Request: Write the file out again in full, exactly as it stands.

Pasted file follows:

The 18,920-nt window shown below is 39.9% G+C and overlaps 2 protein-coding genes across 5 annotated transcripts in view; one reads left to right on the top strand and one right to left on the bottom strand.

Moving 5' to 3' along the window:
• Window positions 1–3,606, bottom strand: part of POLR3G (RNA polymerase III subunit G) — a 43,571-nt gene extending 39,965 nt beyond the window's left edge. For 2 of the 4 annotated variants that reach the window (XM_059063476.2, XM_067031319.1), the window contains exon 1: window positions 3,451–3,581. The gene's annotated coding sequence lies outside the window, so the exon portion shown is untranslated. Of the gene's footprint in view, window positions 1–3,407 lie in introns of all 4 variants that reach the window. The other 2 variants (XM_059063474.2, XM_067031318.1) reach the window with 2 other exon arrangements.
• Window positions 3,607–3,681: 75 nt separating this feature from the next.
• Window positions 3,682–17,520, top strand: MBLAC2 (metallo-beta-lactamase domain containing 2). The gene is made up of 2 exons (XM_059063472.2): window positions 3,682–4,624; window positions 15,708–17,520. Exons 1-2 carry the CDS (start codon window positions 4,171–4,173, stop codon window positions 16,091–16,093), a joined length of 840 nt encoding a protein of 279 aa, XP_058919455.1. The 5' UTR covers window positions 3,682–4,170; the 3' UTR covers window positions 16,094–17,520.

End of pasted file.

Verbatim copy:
The 18,920-nt window shown below is 39.9% G+C and overlaps 2 protein-coding genes across 5 annotated transcripts in view; one reads left to right on the top strand and one right to left on the bottom strand.

Moving 5' to 3' along the window:
• Window positions 1–3,606, bottom strand: part of POLR3G (RNA polymerase III subunit G) — a 43,571-nt gene extending 39,965 nt beyond the window's left edge. For 2 of the 4 annotated variants that reach the window (XM_059063476.2, XM_067031319.1), the window contains exon 1: window positions 3,451–3,581. The gene's annotated coding sequence lies outside the window, so the exon portion shown is untranslated. Of the gene's footprint in view, window positions 1–3,407 lie in introns of all 4 variants that reach the window. The other 2 variants (XM_059063474.2, XM_067031318.1) reach the window with 2 other exon arrangements.
• Window positions 3,607–3,681: 75 nt separating this feature from the next.
• Window positions 3,682–17,520, top strand: MBLAC2 (metallo-beta-lactamase domain containing 2). The gene is made up of 2 exons (XM_059063472.2): window positions 3,682–4,624; window positions 15,708–17,520. Exons 1-2 carry the CDS (start codon window positions 4,171–4,173, stop codon window positions 16,091–16,093), a joined length of 840 nt encoding a protein of 279 aa, XP_058919455.1. The 5' UTR covers window positions 3,682–4,170; the 3' UTR covers window positions 16,094–17,520.